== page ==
Current Economic Developments, lot 70 D 467
Extract From Current Economic Developments1
Issue No. 455
[Here follow sections on Japan’s economic problems, a meeting of the ECE Trade Development Committee, and President Eisenhower’s decisions regarding tariffs on tung oil and clothespins.]
US and Cuba Conclude Economic Discussions
A delegation from Cuba was in Washington November 8 to 17 to discuss with US officials2 various matters concerning economic and commercial relations between the two countries. The talks, which were held at the request of Cuba, were designed to study the problems rather than to find definitive solutions at this time. Both delegations felt that this objective was accomplished and that the mutual understanding that was gained of the conditions facing each country will materially aid in eventual progress in arriving at solutions.
Issues Raised by Cuba
The Cubans were primarily interested in a more liberal share of the US sugar market. They claimed that the progressive reduction of Cuban participation in the US sugar market as provided in Sugar Act legislation has impaired the reciprocal feature of the 1934 US-Cuban treaty.3 They said that the US has captured 80% of the Cuban import market by virtue of special preference accorded US products and claimed that now they have been denied a fair participation in the US sugar market. They stated that this loss of income, coupled with the growth in population, has made it increasingly difficult to maintain minimum economic conditions required for social and political stability. The delegation asked that Cuba be granted the right to supply 50% of the sugar consumption requirements of the US and that 22% of Cuba’s sugar exports to the US be in direct consumption sugar as [Page 922] originally established in the sugar legislation of 1934. It further requested that the Cuban share in the US sugar market be regulated by an agreement which would give stability to the industry and complement the American domestic sugar market. The US delegation was impressed by the desirability of offering a more stable market in the United States for sugar from Cuba and other producers. It assured the Cubans that this problem would be given detailed study and that Cuba’s vital interest in the American sugar market would be taken into account in future recommendations to Congress. However, it was pointed out that the Executive Branch cannot provide the necessary relief through administrative action and that it cannot commit the US Congress to any course of action.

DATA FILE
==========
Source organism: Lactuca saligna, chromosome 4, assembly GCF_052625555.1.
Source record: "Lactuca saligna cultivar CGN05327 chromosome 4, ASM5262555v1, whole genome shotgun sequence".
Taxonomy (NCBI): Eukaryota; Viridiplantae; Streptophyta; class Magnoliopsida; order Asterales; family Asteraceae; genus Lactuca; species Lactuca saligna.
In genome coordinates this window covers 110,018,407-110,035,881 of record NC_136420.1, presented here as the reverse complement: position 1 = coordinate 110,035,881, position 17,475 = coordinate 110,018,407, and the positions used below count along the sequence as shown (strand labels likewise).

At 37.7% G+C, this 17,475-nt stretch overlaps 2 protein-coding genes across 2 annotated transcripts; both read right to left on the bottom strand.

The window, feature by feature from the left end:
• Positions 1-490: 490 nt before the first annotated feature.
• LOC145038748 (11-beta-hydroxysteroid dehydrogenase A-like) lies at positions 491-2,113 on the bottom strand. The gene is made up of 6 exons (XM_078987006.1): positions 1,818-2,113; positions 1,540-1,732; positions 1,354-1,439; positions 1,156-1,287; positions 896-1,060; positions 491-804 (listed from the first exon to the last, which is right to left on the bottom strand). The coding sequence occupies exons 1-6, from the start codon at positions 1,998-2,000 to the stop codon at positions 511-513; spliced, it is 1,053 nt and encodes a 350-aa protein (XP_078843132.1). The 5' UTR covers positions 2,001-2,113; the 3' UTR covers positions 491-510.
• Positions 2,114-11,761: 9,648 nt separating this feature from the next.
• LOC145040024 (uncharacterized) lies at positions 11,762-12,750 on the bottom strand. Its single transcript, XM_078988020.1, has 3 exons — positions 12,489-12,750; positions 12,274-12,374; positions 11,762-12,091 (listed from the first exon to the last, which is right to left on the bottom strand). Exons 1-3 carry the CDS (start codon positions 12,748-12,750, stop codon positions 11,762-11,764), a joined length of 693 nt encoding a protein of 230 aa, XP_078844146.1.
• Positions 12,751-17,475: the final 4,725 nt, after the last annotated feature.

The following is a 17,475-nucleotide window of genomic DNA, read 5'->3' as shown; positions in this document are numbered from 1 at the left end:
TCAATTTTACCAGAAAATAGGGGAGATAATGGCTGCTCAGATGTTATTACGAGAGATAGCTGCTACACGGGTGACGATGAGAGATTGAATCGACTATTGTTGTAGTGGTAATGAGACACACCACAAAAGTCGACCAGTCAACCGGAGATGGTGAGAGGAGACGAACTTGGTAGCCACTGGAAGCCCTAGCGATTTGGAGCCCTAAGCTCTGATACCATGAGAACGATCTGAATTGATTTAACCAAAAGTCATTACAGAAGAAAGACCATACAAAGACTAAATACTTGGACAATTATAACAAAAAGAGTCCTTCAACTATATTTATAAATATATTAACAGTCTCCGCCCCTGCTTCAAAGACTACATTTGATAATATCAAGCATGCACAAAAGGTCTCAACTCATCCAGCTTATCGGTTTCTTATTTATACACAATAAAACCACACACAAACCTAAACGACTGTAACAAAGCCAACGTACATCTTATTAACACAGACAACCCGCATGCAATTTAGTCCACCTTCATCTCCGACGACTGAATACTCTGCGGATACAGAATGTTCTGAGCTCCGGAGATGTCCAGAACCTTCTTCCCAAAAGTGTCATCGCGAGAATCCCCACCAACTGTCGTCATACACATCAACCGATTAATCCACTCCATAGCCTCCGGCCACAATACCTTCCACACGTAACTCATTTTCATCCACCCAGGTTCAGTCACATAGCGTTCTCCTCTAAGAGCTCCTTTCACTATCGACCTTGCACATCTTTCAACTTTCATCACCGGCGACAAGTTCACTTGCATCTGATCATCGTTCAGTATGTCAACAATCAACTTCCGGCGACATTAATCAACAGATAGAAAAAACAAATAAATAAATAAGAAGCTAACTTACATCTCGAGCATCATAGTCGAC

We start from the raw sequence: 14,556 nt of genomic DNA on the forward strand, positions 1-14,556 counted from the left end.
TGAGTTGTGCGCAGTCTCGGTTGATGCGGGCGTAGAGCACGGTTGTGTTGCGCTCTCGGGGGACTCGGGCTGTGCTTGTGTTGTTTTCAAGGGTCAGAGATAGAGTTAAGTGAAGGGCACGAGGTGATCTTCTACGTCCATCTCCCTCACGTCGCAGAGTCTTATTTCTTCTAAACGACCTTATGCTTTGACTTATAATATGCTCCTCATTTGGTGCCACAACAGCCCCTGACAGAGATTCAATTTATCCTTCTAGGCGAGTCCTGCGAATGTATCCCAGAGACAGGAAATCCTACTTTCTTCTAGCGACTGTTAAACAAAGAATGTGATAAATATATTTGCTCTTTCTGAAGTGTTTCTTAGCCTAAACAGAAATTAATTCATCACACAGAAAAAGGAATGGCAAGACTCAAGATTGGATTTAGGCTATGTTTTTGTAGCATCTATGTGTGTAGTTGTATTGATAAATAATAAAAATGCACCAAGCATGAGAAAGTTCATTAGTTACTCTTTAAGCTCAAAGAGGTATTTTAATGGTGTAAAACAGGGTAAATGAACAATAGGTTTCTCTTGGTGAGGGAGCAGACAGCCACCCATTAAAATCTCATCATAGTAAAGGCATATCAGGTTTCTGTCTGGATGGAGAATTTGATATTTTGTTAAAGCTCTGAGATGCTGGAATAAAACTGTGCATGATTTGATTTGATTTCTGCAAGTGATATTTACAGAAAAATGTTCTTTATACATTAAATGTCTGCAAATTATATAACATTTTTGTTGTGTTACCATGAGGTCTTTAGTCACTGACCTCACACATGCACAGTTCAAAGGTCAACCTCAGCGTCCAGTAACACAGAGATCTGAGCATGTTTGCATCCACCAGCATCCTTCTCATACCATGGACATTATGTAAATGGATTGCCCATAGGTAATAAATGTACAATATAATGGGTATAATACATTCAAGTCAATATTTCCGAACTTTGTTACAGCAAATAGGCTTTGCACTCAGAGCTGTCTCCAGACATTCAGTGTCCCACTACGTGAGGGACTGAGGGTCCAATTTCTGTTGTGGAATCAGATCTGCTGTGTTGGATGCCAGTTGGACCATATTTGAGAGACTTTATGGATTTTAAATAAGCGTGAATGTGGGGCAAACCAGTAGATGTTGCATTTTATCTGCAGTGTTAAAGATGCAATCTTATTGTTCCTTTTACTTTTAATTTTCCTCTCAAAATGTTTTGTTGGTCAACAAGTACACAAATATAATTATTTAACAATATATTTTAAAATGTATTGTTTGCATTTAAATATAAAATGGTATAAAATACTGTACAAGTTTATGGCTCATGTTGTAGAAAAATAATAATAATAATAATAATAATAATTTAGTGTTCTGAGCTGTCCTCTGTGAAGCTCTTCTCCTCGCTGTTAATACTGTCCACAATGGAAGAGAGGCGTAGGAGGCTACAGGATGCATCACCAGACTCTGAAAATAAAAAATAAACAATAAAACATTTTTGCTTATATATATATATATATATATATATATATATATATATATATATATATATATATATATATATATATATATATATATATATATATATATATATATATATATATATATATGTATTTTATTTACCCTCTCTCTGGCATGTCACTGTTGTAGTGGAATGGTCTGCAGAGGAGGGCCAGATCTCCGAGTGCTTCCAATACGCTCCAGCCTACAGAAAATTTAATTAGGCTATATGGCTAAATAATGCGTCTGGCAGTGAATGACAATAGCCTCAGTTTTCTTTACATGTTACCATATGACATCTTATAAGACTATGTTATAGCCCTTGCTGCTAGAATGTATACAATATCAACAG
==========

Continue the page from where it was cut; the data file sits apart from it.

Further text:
The Cuban delegation, pointing to the full cooperation Cuba gave the US during the war and to its strategic geographic position, requested appropriate measures by the US to make possible continued operation of Cuban mines, thus preventing unemployment. Minimum needs were stated as inclusion of Cuban manganese in the US stockpiling program, lowered duties on imports of iron barites, and expanded US purchases of Cuban copper. With respect to manganese, the US delegation explained that the emergency stockpile objectives have been filled; that long-term stockpile goals can be approximated by stocks already on hand; and, while the supplemental stockpile program has not yet been established, it will be based on an exchange of surplus US agricultural products for foreign minerals. It was explained that further duty reductions on imports of barites would be contingent on negotiations under the General Agreement on Tariffs and Trade. The US believes the Cuban copper industry will best develop through the initiative of private industry and pointed out that Cuba now participates in the US market on essentially equal terms with domestic producers. It was stated however, that there is a possibility some copper might be acquired for long-term stockpile purposes in exchange for surplus US agricultural products.
Requests were also made by Cuba to facilitate tobacco exports to the US and to seek ways and means of facilitating import into the US of Cuban fruits and vegetables, rum and other products.
In connection with the need to develop and diversify Cuba’s economy, the Cuban delegation said that Cuba intends to modernize its customs tariff and that this will result in some increases which will be carried out within the framework of Cuba’s international commitments and bilateral commitments to the US.[Page 923]
Under GATT Cuba continued for the United States the exemption from the Cuban 20% customs surtax on most imported products. In order to facilitate tariff negotiations with third countries the Cuban Government wants the US to relinquish this preferential exemption in order that it may place into effect a reduced surtax of 4% which would apply to imports of all products from all countries. The US is unwilling to agree to this surtax increase but our delegation replied that the US would be willing to consult with Cuba at any time with regard to tariff preferences enjoyed by the US in the Cuban market should the Cubans wish to eliminate such preferences on specific products in order to offer to third countries in trade agreements the same rates of duty as those enjoyed by the US.